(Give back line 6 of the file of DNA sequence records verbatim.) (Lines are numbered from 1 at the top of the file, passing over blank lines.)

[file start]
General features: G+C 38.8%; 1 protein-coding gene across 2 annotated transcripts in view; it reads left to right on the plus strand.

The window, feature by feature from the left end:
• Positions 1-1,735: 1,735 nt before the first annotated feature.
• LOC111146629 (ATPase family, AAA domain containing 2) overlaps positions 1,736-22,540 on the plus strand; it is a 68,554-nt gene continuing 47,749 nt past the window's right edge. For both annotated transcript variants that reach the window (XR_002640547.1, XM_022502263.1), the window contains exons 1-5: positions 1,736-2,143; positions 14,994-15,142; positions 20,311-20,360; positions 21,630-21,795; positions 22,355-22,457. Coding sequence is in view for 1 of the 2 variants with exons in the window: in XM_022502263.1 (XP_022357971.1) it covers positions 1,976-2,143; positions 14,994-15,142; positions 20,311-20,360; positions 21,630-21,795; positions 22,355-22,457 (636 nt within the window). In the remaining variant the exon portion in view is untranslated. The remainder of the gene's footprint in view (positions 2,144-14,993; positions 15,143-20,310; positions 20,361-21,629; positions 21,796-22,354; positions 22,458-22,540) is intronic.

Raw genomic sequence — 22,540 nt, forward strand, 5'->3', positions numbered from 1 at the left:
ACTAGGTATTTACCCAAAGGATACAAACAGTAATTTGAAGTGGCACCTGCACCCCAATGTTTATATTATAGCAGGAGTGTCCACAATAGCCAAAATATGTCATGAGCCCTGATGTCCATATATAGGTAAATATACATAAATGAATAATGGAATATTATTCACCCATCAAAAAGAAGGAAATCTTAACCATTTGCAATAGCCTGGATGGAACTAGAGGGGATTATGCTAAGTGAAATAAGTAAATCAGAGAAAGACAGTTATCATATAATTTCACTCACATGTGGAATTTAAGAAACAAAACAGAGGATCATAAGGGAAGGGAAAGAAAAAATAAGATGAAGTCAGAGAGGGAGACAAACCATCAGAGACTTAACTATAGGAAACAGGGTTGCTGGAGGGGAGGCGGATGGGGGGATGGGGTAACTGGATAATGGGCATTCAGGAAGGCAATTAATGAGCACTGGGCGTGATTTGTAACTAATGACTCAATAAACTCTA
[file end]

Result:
ACTAGGTATTTACCCAAAGGATACAAACAGTAATTTGAAGTGGCACCTGCACCCCAATGTTTATATTATAGCAGGAGTGTCCACAATAGCCAAAATATGTCATGAGCCCTGATGTCCATATATAGGTAAATATACATAAATGAATAATGGAATATTATTCACCCATCAAAAAGAAGGAAATCTTAACCATTTGCAATAGCCTGGATGGAACTAGAGGGGATTATGCTAAGTGAAATAAGTAAATCAGAGAAAGACAGTTATCATATAATTTCACTCACATGTGGAATTTAAGAAACAAAACAGAGGATCATAAGGGAAGGGAAAGAAAAAATAAGATGAAGTCAGAGAGGGAGACAAACCATCAGAGACTTAACTATAGGAAACAGGGTTGCTGGAGGGGAGGCGGATGGGGGGATGGGGTAACTGGATAATGGGCATTCAGGAAGGCAATTAATGAGCACTGGGCGTGATTTGTAACTAATGACTCAATAAACTCTA